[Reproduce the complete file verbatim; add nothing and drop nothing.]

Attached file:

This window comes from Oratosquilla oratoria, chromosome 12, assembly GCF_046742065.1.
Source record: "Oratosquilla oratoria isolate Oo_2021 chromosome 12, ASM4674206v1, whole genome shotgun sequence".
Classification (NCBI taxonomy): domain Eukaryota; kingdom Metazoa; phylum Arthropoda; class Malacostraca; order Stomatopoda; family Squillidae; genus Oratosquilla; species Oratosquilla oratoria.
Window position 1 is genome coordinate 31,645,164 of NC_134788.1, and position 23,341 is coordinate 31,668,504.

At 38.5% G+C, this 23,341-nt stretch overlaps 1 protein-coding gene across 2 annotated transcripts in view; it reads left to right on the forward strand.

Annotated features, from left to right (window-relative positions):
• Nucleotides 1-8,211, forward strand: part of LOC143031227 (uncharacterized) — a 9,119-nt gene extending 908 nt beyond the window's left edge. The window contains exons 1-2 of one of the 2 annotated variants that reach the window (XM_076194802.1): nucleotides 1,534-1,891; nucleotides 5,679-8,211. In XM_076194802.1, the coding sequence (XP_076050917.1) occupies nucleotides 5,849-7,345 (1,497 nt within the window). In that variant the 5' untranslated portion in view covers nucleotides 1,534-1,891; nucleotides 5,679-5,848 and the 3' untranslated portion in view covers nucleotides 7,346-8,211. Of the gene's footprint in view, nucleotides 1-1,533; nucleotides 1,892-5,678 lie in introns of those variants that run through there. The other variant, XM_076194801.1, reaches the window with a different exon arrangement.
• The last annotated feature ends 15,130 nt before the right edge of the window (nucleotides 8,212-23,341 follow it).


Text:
This window comes from Oratosquilla oratoria, chromosome 12, assembly GCF_046742065.1.
Source record: "Oratosquilla oratoria isolate Oo_2021 chromosome 12, ASM4674206v1, whole genome shotgun sequence".
Classification (NCBI taxonomy): domain Eukaryota; kingdom Metazoa; phylum Arthropoda; class Malacostraca; order Stomatopoda; family Squillidae; genus Oratosquilla; species Oratosquilla oratoria.
Window position 1 is genome coordinate 31,645,164 of NC_134788.1, and position 23,341 is coordinate 31,668,504.

At 38.5% G+C, this 23,341-nt stretch overlaps 1 protein-coding gene across 2 annotated transcripts in view; it reads left to right on the forward strand.

Annotated features, from left to right (window-relative positions):
• Nucleotides 1-8,211, forward strand: part of LOC143031227 (uncharacterized) — a 9,119-nt gene extending 908 nt beyond the window's left edge. The window contains exons 1-2 of one of the 2 annotated variants that reach the window (XM_076194802.1): nucleotides 1,534-1,891; nucleotides 5,679-8,211. In XM_076194802.1, the coding sequence (XP_076050917.1) occupies nucleotides 5,849-7,345 (1,497 nt within the window). In that variant the 5' untranslated portion in view covers nucleotides 1,534-1,891; nucleotides 5,679-5,848 and the 3' untranslated portion in view covers nucleotides 7,346-8,211. Of the gene's footprint in view, nucleotides 1-1,533; nucleotides 1,892-5,678 lie in introns of those variants that run through there. The other variant, XM_076194801.1, reaches the window with a different exon arrangement.
• The last annotated feature ends 15,130 nt before the right edge of the window (nucleotides 8,212-23,341 follow it).